This is the kind of moment that the corporate media has been waiting for in order to bury either hers or Obama’s campaign. And they now have something that will be the “defining moment” of the final phase for the campaign. Oh sure, she has been built up time and time again (think New Hampshire, Ohio, Pennsylvania and whatever else I forgot), only to be gleefully torn apart as she faltered (or was even perceived to falter) by people like Chris Matthews and his talking meatstick counterparts.
It doesn’t matter if she said something that was on her mind that never should have been said.
It doesn’t matter if this was more callous, more calculating or more thoughtless than anything else that she or her surrogates may have said or hinted over the course of the campaign.
It doesn’t matter that Ted Kennedy was diagnosed with cancer this week, or that the comment was about RFK, JFK or MLK.
It doesn’t matter if she was truly trying to invoke history and picked a very poor example.
It doesn’t matter if she admitted that she was very tired and that it was an incredibly stupid or insensitive thing to say.
It doesn’t matter, at this point, if her supporters will be alienated by what she said – especially since most of those supporters have already voted and/or donated to her campaign.
What matters, sadly but true, is that she has now been officially declared “done” with the one moment that can be played over and over and over and over.
Which goes back to what we talk about here a lot, laziness and stupidity in addition to bias, as a media problem. The utter arbitrariness, in that what one person says passes without comment other than on the back pages of the Beaver County Tidbit (much to the chagrin of the Tidbit) and what someone else says gets blown up into a 24-hour Pig Fuck of a “firestorm,” which incidentally if I never hear that word again … A bunch of things contribute to this: charged environment, relative stupidity of statement, availability of critics and ease of analysis with which to quickly put together a Sunday show, the latter being so much more crucial than people think. If you can’t get anyone on the phone to say “that was outrageous!” you can’t write a story about outrage.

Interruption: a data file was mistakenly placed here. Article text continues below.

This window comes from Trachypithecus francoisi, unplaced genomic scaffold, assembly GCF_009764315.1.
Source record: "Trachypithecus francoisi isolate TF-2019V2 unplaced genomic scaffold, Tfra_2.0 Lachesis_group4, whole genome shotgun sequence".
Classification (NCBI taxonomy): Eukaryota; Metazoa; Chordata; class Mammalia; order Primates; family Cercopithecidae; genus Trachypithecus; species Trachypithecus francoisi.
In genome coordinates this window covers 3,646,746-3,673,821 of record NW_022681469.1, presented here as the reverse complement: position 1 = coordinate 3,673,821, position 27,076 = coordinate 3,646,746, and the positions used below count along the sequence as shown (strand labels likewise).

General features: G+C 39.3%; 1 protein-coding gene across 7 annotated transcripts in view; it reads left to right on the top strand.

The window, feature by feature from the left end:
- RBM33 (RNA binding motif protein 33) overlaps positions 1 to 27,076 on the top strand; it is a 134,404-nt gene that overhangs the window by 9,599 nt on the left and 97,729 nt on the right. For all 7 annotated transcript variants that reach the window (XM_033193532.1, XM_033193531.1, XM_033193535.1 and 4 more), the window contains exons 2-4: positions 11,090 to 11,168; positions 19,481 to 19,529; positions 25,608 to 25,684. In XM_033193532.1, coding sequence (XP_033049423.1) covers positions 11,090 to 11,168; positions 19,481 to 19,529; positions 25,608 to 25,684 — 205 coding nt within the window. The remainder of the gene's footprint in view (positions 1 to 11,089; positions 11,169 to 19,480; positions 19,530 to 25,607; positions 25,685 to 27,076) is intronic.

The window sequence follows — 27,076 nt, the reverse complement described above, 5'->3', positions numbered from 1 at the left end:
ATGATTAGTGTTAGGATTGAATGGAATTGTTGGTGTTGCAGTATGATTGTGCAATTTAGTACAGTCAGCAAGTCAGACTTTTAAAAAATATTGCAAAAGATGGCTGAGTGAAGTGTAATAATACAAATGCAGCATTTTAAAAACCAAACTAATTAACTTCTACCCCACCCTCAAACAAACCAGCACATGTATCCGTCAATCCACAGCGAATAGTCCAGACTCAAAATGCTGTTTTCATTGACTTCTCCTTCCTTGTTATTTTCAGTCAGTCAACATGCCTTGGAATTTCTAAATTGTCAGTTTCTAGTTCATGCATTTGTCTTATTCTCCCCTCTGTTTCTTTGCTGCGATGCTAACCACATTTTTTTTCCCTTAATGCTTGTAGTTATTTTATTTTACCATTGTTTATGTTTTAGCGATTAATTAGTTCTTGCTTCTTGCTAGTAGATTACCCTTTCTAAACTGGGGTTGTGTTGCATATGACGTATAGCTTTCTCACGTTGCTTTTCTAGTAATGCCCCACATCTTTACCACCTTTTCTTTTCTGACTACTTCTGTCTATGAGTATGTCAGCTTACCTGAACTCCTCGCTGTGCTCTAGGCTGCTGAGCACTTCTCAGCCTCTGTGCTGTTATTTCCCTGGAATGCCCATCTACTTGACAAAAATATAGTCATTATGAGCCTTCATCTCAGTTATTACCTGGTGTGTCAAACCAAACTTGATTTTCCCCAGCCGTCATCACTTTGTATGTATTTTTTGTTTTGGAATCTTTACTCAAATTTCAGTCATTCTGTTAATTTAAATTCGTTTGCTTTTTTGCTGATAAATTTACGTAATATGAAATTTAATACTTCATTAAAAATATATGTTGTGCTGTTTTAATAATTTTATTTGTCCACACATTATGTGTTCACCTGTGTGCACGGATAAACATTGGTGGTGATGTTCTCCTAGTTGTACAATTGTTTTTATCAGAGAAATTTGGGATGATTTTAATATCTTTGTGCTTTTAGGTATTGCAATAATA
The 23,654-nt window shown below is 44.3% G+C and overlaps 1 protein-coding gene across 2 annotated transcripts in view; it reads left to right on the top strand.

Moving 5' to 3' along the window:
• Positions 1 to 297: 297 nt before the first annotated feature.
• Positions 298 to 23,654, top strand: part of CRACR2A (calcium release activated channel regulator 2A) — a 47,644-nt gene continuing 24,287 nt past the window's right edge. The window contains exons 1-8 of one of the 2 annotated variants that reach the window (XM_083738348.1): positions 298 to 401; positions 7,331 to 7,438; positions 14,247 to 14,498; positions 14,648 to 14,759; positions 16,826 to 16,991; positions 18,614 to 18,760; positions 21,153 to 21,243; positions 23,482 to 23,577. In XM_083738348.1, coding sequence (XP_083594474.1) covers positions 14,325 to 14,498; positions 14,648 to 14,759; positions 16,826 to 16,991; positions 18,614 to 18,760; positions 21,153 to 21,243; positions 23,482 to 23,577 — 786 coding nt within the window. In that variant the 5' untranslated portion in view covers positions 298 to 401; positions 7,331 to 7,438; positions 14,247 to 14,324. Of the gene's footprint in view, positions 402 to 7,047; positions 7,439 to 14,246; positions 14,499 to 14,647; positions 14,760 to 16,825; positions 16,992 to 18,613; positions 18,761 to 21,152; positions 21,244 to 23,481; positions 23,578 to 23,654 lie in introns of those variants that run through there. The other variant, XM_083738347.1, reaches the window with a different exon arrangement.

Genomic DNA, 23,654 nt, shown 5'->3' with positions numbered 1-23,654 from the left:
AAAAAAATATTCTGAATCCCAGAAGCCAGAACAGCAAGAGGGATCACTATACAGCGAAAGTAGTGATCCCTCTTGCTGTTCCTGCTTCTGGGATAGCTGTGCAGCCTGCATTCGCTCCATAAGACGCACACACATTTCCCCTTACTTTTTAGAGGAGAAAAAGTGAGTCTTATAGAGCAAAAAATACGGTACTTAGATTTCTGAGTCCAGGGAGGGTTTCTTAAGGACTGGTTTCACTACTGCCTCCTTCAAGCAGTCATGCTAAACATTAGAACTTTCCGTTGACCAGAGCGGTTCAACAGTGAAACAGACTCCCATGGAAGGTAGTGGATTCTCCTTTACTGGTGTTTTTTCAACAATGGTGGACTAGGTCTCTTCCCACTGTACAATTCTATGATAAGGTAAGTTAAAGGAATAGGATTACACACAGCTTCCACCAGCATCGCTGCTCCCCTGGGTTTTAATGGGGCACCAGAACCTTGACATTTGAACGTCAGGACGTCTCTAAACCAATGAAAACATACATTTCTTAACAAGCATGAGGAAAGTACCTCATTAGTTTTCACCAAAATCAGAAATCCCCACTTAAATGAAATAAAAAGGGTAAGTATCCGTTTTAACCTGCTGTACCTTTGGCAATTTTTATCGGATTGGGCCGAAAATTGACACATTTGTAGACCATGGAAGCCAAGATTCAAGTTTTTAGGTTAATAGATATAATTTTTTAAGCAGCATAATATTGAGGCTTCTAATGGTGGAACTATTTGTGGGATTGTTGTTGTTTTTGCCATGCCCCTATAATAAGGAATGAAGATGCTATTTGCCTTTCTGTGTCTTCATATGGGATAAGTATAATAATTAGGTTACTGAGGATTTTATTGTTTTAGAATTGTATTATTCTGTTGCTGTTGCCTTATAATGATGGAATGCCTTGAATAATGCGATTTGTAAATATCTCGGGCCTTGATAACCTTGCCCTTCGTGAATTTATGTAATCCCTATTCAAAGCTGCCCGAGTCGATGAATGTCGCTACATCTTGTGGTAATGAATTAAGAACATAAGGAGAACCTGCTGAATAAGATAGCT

I’m not defending her at all, at best it was a fucking dumbass thing to say and very uncool, at best. But the total lack of rules to this thing, the lack of dare I say it, standards to which journalists are always declaring they adhere, makes fighting back against it very difficult, and that’s a lesson that all Democrats should have learned four years ago, hell, eight years ago. It’s a lesson they’re going to need to learn damn quick in the coming months.